|Syntactic Confectionery Delight|
Ah, but what about native XML databases? Now there's hype for you, and you don't ever need to store data in files again!
Talking about opaque data, take a look at the mzXML file format. It's a way to store several mass spectrometry runs in a single file, including the parameters of the mass spectrometer, any extra processing done on the data, and other sorts of metadata.
Mass spectrometry data, since it's, in some sense, a sampled analog signal, consists of floating point pairs with the first number being the mass value (or rather the mass to charge ratio, but this is not important here) and the second the intensity for that mass value.
Now, the designers of the format had more clue than simply stuffing this in the following rather straightforward XML:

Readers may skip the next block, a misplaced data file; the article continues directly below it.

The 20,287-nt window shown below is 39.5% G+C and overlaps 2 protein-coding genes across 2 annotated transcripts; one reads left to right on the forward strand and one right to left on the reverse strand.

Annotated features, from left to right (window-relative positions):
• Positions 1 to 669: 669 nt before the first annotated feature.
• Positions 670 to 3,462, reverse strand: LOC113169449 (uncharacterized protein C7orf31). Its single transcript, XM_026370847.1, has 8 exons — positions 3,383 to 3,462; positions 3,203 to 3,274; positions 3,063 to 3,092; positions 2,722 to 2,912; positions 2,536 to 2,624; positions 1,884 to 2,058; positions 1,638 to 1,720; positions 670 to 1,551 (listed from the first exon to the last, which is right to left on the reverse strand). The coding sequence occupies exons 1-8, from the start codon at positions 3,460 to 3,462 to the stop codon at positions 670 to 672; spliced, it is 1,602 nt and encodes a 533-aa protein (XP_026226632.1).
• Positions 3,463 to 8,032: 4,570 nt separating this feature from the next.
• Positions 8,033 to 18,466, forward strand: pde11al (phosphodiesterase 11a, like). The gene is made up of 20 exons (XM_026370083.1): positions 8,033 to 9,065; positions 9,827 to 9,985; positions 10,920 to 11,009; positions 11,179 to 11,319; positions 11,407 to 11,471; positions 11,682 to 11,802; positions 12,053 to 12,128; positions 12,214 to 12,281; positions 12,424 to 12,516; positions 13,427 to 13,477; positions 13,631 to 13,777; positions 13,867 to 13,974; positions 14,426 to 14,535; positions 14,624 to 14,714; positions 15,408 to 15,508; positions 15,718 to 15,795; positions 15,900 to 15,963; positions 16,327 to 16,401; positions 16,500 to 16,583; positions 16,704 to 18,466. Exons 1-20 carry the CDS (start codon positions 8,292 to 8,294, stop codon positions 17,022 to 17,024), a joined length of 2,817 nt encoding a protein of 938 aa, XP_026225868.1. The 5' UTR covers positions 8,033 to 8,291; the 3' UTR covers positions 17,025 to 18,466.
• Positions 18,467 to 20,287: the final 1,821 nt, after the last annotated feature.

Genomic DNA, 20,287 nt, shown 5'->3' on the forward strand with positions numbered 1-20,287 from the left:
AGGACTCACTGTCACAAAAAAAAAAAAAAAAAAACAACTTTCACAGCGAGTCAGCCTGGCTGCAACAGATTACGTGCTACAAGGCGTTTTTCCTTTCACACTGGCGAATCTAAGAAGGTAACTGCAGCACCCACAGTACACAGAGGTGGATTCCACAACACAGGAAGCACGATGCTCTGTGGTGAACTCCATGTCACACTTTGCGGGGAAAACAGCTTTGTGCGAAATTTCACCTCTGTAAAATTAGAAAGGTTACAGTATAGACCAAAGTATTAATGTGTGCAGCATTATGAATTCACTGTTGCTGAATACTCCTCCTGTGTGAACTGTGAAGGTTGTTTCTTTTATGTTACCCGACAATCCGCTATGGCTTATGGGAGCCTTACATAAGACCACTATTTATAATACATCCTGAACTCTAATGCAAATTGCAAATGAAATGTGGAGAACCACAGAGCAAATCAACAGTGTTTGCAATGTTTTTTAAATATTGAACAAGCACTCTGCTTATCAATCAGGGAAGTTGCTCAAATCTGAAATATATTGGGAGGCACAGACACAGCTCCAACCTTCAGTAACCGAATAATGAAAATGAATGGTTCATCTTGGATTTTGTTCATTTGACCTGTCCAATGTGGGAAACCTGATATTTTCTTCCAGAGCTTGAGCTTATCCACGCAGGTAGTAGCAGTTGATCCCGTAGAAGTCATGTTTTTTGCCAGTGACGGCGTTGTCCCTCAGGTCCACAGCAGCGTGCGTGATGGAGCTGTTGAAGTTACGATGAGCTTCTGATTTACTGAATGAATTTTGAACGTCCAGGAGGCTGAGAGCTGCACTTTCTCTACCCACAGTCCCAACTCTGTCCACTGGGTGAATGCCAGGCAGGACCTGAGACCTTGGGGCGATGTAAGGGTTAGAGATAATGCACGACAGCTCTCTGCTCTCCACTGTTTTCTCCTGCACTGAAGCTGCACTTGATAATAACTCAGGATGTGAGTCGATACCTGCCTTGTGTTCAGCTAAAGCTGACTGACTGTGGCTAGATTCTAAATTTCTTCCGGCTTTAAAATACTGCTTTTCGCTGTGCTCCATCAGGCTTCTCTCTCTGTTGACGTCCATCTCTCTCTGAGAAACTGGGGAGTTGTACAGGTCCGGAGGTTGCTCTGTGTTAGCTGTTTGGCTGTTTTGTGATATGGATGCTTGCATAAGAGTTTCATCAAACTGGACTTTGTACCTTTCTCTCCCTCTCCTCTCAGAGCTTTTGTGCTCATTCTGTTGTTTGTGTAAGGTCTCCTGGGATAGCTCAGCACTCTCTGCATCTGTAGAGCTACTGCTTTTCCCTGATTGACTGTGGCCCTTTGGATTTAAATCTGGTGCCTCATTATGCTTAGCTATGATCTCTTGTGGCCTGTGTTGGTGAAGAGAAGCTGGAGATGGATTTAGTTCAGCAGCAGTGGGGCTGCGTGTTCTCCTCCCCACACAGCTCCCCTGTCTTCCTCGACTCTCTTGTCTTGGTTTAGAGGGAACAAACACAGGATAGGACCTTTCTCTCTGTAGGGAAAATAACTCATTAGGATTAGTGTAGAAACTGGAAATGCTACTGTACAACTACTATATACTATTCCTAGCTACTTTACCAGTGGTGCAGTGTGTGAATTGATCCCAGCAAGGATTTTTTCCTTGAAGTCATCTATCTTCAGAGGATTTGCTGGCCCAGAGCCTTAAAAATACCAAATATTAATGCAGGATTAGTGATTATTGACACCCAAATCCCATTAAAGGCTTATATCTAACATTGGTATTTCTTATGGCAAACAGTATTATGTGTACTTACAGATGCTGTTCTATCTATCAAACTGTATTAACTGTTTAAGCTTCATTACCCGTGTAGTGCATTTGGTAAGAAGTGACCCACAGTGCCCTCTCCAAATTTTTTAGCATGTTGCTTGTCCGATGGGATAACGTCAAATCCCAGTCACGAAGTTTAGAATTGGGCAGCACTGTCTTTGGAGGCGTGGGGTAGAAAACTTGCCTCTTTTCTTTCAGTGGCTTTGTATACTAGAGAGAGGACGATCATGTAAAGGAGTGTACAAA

(That would be a nightmare!) Instead, they defined that everything else except peak data is structured metadata in the normal XML style, making a DOM tree, and the peak data itself is stored in a base-64 encoded string in IEEE floating point format in network byte order. So, what you have in the file is, in the case of raw data, a few dozen kilobytes of metadata, and then 130 megabytes of binary junk that is completely opaque to any human being.
While it is generally speaking laudable that people try to make common file formats for storing mass spectra -- as usual, all mass spectrometer manufacturers have their own file formats -- they could have just rolled their own file format without the burden of traversing DOM trees while parsing. I guess there were enough programmers in the bunch who were just thinking of the convenience of using standard XML parsing libraries...
In reply to Re^5: I dislike object-oriented programming in general